Side Effects of Stress
When a person is subjected daily and intensely to stressful situations, it produces almost continuously hormones (adrenaline and cortisol). The excessive production of these hormones has harmful consequences on the nervous system: the excess of cortisol (due to a state of repeated stress) will block the growth of new neurons in the hippocampus, a region of the brain known to act on the mood. Cortisol will also interfere with neuronal communication by blocking serotonin-stimulated receptors, a molecule involved in mood disorders. A process that, in the long run, could lead to depression.
The consequences of stress also affect our superficial blood vessels, as they will prefer to direct blood to the muscles rather than to the skin. Our epidermis will be less well-nourished and will tend to blush, or on the contrary pale, as well as aging prematurely.
Skin diseases and inflammations can therefore result from the consequences of stress, such as psoriasis or urticaria. Acne, for its part, will be caused by an excess of sebum due to a large production of cortisol.
Just like the skin, in time of stress our hair don’t get enough blood. The growth of our hair is slowed down, which can even lead to it falling.
The scalp, more sensitive, is also affected. It can be itchy, painful or even desquamate and cause dandruff due to stress.
A Weakened Immune System
Normally, our body has the necessary resources to counter the viruses and assaults that threaten us daily. Except of course if he it’s too busy fighting an immediate threat, message conveyed by the consequences of stress.
As a result, we are more vulnerable to new infections, as well as waking up existing ones, worsening their symptoms and disrupting their healing. In addition, a weakened immune system could even cause the appearance of new allergies.
The same process is observed in our digestive system in the face of the consequences of stress. Too busy in dealing with the danger of stress, it slows down and disrupts intestinal activity, and does not properly assimilate food.
Result: heartburn, acid reflux, peptic ulcer, irritable bowel syndrome and, of course, constipation, diarrhea and indigestion. In short, it’s not for nothing that stress makes your stomach ache!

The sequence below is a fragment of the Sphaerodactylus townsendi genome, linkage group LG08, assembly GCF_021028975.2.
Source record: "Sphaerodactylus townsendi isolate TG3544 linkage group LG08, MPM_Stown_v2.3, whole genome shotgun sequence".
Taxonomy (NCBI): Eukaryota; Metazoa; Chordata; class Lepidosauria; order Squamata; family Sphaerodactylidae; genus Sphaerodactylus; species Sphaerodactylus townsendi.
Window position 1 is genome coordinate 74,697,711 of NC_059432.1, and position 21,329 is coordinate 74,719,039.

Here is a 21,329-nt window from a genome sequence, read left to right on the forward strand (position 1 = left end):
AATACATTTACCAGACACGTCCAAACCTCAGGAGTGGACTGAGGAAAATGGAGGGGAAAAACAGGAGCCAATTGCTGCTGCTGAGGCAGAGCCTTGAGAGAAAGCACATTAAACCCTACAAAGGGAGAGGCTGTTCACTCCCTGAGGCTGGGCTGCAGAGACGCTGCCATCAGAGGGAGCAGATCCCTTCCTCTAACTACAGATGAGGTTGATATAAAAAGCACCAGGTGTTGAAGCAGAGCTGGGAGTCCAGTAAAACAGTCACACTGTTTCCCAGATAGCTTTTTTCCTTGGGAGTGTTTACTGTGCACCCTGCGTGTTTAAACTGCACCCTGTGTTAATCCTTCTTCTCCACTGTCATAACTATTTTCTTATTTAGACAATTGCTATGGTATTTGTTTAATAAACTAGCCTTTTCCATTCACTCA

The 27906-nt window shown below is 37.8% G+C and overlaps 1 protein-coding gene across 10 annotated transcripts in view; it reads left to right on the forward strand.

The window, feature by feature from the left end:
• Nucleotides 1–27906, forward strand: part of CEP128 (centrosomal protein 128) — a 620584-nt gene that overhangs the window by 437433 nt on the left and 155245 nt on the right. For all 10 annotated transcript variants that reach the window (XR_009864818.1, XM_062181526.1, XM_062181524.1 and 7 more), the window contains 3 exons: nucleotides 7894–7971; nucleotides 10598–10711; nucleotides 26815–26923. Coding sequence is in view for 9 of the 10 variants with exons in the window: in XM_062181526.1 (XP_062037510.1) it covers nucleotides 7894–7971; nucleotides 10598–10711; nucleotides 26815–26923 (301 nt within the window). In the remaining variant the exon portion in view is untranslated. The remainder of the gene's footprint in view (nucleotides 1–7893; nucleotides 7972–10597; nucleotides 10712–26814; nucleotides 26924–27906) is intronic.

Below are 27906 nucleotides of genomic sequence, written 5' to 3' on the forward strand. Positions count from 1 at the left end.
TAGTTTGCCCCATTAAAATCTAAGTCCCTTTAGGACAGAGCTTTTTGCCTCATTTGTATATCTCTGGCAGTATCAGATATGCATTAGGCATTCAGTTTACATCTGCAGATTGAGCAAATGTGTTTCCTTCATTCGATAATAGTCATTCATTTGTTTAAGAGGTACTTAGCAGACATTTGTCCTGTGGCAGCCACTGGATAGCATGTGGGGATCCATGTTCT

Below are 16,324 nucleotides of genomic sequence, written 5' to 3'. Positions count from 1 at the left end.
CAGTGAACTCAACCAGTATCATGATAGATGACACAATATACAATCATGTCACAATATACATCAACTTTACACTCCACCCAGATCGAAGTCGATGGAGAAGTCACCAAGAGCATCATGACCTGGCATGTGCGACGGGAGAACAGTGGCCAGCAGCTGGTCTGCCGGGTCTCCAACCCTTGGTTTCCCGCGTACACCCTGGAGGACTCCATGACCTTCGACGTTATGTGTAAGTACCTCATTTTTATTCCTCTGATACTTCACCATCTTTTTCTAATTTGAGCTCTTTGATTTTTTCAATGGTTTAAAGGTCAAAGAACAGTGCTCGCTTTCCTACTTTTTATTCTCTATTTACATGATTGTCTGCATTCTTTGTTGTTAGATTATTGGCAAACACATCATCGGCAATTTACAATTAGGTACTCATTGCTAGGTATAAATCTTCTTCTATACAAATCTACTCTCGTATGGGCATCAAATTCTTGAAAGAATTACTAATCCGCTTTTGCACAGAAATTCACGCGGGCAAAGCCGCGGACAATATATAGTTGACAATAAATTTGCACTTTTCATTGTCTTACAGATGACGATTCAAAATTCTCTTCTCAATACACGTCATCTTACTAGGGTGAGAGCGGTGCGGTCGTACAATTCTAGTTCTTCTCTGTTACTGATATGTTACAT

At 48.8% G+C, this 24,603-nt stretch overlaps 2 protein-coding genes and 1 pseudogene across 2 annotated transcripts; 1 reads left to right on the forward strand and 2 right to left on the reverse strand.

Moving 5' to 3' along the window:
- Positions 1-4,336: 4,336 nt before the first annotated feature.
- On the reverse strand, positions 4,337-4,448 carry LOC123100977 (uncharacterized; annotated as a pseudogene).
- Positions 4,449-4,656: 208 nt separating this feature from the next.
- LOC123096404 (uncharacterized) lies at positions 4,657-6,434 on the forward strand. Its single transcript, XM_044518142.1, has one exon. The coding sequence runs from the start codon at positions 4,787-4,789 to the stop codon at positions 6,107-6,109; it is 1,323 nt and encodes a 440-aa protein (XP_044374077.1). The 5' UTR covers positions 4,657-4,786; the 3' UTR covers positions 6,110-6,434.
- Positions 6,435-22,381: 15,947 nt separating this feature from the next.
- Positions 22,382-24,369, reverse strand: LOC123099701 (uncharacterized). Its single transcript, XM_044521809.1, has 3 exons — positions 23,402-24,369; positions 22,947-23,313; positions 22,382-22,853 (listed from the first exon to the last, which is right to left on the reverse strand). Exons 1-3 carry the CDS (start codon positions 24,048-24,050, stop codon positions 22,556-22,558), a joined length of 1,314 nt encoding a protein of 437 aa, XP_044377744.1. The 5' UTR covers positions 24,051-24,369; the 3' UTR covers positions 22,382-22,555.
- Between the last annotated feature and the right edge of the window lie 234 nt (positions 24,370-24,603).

The symptoms of stress are numerous and variable from person to person. They can be classified into three categories: physical, psychic and behavioural symptoms.
We have all experienced these disorders at least once in our life. Stressful situations prevent us from getting to sleeping or waking up in the middle of the night. The problems of insomnia are not only negative for the inconvenience they cause, but also for the fatigue and tiredness that you will feel all the time. The inability to sleep hinders the implementation of many body functions throughout the day.
How to Manage Stress
It all depends on the situation that caused the stress and type of anxiety that affects each person. Stress can be very difficult to eradicate completely, but there are still habits to adopt that can reduce it.
Sport is a great ally against stress. Practicing a sport can help relieve tension and increase a person’s energy level. Just going for a long walk two to three times a week can make a difference, even if a sport of greater intensity will always be more effective.
To reduce your stress levels, you must also pay attention to your diet. Adopting a healthy and balanced diet, rich in omega 3 fatty acids (like those found in fish) will help you reduce your stress because a well-nourished body is a well-regulated body.
Relaxing activities such as mindfulness meditation, yoga or psychological relaxation are very beneficial for reducing stress to a minimum levels. Take time for yourself, to go out, to take a bath for example. It can really make a difference.
Surround yourself with people who are dear to you and who can provide you with psychological support during difficult times that cause you stress. After an afternoon spent with a friend or family, your stress levels drop drastically. In addition, it has been proven that physical contact and displays of affection have the potential to improve the health of people who suffer from anxiety and depression.